Dec. 19A federal judge held off Tuesday on ruling whether CVS Health Corp. is prohibited from integrating with Hartford health insurer Aetna Inc. while he considers an antitrust settlement with the Justice Department giving the green light to the $69 billion deal, Bloomberg News reported.
U.S. District Judge Richard Leon in Washington deferred ruling until the U.S. Department of Justice responds to steps CVS has taken to keep the companies separate. He also indicated he'll support CVS measures that include operating Aetna as a separate unit and allowing the insurer to maintain control over pricing, Bloomberg reported.
CVS and Aetna completed the deal Nov. 28, but failed to win court approval for a settlement with the Justice Department intended to promote competition.
The hearing and additional time involved complicate CVS's plans to establish a dominant health care company with a stake in insurance, prescription drug benefits and drugstores across the U.S.
Leon set the hearing after saying recently the companies and Justice Department treated him like a "rubber stamp" and that he was "being kept in the dark" about the closing of the merger.
In court filings, CVS said government examinations of its Aetna deal were "more than robust."
"For nearly a full year prior to these settlement proceedings, the merger and its competition and public-interest impacts were extensively reviewed not only by the Department of Justice but also by 19 state attorneys general," the company said.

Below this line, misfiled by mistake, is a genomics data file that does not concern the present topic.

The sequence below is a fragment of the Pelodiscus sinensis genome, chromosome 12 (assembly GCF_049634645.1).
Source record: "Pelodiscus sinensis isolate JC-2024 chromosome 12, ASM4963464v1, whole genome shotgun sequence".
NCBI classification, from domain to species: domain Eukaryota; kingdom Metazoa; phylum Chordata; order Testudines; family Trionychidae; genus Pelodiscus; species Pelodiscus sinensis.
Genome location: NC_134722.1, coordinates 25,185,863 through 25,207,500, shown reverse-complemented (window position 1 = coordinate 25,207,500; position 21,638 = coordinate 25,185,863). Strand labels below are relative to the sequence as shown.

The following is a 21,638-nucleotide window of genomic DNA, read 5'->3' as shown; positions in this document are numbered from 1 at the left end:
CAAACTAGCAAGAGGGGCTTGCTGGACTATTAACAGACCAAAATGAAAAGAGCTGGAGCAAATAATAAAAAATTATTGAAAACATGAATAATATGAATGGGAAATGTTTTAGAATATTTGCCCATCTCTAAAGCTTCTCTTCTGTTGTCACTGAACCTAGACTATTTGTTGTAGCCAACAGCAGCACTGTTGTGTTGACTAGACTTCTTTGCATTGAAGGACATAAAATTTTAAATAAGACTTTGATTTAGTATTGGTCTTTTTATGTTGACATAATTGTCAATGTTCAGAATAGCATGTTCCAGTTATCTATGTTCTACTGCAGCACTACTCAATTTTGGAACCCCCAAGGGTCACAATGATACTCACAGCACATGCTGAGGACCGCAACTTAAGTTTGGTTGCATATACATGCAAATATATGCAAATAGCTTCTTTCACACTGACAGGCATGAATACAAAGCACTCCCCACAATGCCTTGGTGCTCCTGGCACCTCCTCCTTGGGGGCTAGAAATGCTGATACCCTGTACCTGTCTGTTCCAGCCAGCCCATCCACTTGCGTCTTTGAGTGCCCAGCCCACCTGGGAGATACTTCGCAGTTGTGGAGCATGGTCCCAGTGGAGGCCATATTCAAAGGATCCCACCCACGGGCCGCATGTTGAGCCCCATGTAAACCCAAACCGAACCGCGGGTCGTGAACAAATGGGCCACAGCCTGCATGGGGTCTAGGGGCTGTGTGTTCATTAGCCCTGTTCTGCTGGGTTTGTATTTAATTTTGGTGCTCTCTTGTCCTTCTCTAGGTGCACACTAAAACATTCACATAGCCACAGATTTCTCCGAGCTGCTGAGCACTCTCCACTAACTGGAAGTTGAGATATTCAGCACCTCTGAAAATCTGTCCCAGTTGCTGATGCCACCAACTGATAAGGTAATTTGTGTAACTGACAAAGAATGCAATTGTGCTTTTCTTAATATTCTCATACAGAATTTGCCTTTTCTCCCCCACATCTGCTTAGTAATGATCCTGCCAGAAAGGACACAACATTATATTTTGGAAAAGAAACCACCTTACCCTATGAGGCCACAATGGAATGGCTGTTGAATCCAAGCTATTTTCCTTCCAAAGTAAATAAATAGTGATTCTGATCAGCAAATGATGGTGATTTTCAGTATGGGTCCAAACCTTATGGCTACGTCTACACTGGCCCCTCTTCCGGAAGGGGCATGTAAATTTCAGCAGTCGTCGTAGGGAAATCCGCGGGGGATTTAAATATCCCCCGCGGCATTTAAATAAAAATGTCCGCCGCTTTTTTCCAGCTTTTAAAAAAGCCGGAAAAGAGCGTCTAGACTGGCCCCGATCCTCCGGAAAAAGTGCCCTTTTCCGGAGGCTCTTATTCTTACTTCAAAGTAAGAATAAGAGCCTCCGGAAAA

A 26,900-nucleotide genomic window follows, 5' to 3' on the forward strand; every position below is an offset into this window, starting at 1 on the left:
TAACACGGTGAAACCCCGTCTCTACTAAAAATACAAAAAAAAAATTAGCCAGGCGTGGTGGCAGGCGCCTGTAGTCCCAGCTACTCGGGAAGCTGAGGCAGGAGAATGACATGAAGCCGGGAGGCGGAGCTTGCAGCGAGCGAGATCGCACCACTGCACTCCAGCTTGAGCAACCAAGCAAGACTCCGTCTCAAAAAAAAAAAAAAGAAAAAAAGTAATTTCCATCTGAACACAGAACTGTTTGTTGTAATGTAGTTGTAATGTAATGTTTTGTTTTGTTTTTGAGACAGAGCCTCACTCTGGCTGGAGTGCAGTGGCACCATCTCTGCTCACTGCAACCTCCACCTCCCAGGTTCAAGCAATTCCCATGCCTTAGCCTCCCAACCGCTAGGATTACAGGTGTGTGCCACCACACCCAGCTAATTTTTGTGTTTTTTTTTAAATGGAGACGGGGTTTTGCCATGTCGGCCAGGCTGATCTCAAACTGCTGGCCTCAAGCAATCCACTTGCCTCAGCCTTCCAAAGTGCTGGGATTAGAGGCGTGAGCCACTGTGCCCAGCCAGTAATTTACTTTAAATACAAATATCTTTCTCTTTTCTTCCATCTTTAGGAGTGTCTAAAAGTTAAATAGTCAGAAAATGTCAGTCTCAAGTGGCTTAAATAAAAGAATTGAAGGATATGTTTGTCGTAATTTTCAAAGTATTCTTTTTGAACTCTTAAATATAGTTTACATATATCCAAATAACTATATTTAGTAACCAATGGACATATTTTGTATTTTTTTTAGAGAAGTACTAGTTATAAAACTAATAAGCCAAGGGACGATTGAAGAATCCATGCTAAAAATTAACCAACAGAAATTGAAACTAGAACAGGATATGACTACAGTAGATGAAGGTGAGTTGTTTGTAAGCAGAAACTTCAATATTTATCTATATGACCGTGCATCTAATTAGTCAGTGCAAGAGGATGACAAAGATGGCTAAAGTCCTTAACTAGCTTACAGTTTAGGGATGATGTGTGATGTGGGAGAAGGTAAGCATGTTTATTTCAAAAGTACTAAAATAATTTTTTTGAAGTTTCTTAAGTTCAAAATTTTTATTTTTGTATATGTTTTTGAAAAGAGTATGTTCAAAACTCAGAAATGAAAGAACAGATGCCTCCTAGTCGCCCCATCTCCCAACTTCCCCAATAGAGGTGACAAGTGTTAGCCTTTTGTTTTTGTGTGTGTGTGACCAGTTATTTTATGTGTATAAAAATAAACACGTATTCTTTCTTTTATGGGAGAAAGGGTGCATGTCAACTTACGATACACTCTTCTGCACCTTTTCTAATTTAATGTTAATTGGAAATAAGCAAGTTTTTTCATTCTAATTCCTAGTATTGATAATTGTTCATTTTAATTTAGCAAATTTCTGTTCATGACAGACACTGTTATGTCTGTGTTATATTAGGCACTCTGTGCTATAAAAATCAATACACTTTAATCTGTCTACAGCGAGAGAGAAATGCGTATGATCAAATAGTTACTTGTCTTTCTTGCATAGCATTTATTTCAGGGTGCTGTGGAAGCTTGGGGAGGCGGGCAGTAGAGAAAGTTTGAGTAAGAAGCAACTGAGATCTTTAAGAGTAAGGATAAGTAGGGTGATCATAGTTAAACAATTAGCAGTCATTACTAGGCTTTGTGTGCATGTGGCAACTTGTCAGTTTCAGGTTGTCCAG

Addressing Leon's concerns about the antitrust aspects of the deal, CVS said it has taken steps to "maintain the separateness of certain aspects of Aetna's business."
The Justice Department cleared the deal in October after requiring the sale of Aetna's Medicare prescription drug plans to WellCare Health Plans Inc. to address the government's concerns that the merger would harm competition.
A federal law known as the Tunney Act requires court approval of settlements the Justice Department reaches with merging companies to resolve competition problems, but it doesn't prohibit companies from closing and merging operations as the settlement is considered.
Leon has said the Justice Department's concerns may have been too narrow.
In a court filing, the Justice Department said it's not necessary to keep the businesses separate given that the sale to WellCare is complete.
Thomas Greaney, a professor at the the University of California Hastings College of the Law and a Justice Department official, said so-called vertical mergers between two companies that produce separate services or components such as the CVS-Aetna tie-up have typically been approved with less trouble than horizontal mergers between companies in the same industry scrutinized for their potential to limit competition.
Doctors' and pharmacists' groups have criticized the CVS-Aetna deal, saying it limits choices for patients and consumers. "That's the ultimate concern here," Greaney said. "We've gone easy on vertical mergers."
The court approval process of merger settlements between the Justice Department and companies can take months, and companies routinely close their deals before a judge signs off.
Leon has faced off before with the Justice Department's antitrust division. The judge oversaw the division's unsuccessful challenge to AT&T Inc.'s takeover of Time Warner. During the trial, he criticized the government's lawyers for their handling of the case.
Shares of CVS fell 1.6 percent, closing at $69.55.
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